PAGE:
At this point, I have to admit that I feel a little “naked” without my pictures, but I guess I don’t need them to tell you how incredible Red Rooster’s food was.  We ordered a veritable smorgasbord of snacks, appetizers, entrees, and desserts for the table, and I’m going to share them a little differently than usual:


  • Nuts with dried sour cherries and crisp injera (thin Ethiopian flatbread)– This small bowl was utterly delectable, one of the simplest but most flavorful surprises of the night.  The snack was flavored strongly with mint (or maybe Thai basil?), and it was both savory and sweet.
  • Beef patty with salsa verde– a few small, bland empanadas plated with an insipid tomatillo sauce, definitely had missed potential


  • Corn tacos and tostadas- These four teeny, amuse-bouche sized chips were very prettily plated but looked like something out of Gulliver’s travels.  There were two small yellow corn tortillas and two round tostada chips served with yellowtail and salmon ceviche and avocado.  The flavors were fresh and very clean.
  • Crab cakes- Made from lump blue crab with spiced mayo, I’m told they were quite tasty and had great texture
  • Dirty rice and shrimp- I “tested my allergy” (which is, thankfully, not severe) with a forkful of the aged basmati rice with curry leaves.  It was hearty, wholesome, and definitely had that signature shrimp taste.
  • “The Chicken and Egg”- This appetizer really shouldn’t be missed.  Delicious “pulled” (shredded) chicken in Ethiopian berbere spice (I don’t know Red Rooster’s proprietary blend, but berbere usually has a gorgeous tawny color and includes -among other spices- garlic, ginger, fenugreek, pepper, chili, and basil) topped with an egg, and a pop-in-your-mouth seared duck liver wrapped in soft injera.
  • Spiced duck liver pudding- My husband ordered the star of the night.   This foie gras looked like a tiny British dessert pudding and functioned like a lava cake… you know, spongy on the outside with that exploding liquid center.  Absolutely.  Brilliant.  It was one of the more innovative foie gras preparations I’ve seen, and we unanimously agreed upon its genius around the table.  It was deliciously paired with slices of duck “pastrami” and just-sweet-enough almond and pear.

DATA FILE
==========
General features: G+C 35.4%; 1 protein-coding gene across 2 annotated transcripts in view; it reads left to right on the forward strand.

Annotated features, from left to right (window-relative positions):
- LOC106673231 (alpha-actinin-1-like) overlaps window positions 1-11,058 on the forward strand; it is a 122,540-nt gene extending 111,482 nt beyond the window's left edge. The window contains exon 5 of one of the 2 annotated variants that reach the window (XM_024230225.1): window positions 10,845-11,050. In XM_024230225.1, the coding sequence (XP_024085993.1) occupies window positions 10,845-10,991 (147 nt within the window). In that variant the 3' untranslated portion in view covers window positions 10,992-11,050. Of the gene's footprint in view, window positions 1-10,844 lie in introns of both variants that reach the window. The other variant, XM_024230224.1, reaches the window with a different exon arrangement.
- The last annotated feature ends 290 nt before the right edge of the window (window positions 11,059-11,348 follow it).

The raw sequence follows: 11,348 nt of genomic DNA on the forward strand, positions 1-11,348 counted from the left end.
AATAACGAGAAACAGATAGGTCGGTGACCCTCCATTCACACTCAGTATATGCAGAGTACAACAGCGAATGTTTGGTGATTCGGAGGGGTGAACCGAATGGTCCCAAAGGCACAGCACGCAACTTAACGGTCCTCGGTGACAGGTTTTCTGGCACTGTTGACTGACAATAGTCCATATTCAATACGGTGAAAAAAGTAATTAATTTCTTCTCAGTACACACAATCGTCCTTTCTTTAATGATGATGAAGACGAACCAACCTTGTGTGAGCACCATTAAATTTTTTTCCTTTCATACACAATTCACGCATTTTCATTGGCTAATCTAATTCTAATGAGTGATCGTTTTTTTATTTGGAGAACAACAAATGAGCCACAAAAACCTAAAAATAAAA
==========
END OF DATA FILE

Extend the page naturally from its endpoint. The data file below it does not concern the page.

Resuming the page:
• We did not try the gravlax (Scandinavian cold-cured salmon), but —I mean, really— how much food can four people really eat? 🙂


  • Jesse had the fried “yard bird” (dark meat chicken) with white mace gravy, a bit of hot sauce, and platano verde (less sweet/ripe plantain).  The outside coating was crisp, the inside tender, juicy, and flavorful.  Earned nods of approval around the table.
  • Rich had the oxtail braised in Mother’s Milk Stout, which was served with thinly sliced, delicate plantain chips.  There are only a few things in the world (including both oxtail and foie gras) that my husband simply cannot turn down on a menu.  The oxtail itself was moist, meaty, and won over even the skeptics at the table.  We agreed it was one of the best entrees of the four.
  • Jess had the red snapper with sour tomato broth and flavored with kaffir lime.  She didn’t particularly love it.  We all tasted, and -to the kitchen’s credit- the fish was nicely cooked.  With the other intensely flavorful choices at the table, the snapper wasn’t quite as strongly seasoned.  Once again, our hospitable server noticed her dismay and truly wanted to make it right, offering something else on the menu.  “I can take it,” she promised us, inviting criticism.
  • I had Helga’s meatballs, from a recipe honoring Samuelsson’s Swedish grandmother.  Our waitress had recommended the dish, promising (and I paraphrase), “I really didn’t have much of an opinion on meatballs, but these changed everything.”   SOLD.  Sign me up!  Not for the dietary faint of heart, these delicious meatballs are made with cream, sirloin (or chuck), veal, pork, breadcrumbs, and honey.  They’re served with deliciously thin, vinegary-sweet shavings of pickled cucumber, bright red lingonberries, and hearty garlic mashed potatoes.


  • Black vinegar cauliflower- with sesame, sumac, and olive.  This generously portioned side  was both acidic (vinegar-y), sweet (also, I presume from the black vinegar), and lemony (from the sumac).  It has a beautiful yellow color.  Between the sumac and the black vinegar (which can have a really complex, grainy flavor), I expected a bit more from the final product.  It was okay but not my favorite.


  • The sweet potato doughnuts with cinnamon sugar were like richer, thicker, orange-ish zeppoles.  They weren’t the lightest I’ve seen, but sweet potato has to weigh down that dough a bit.  They also weren’t excessively sweet.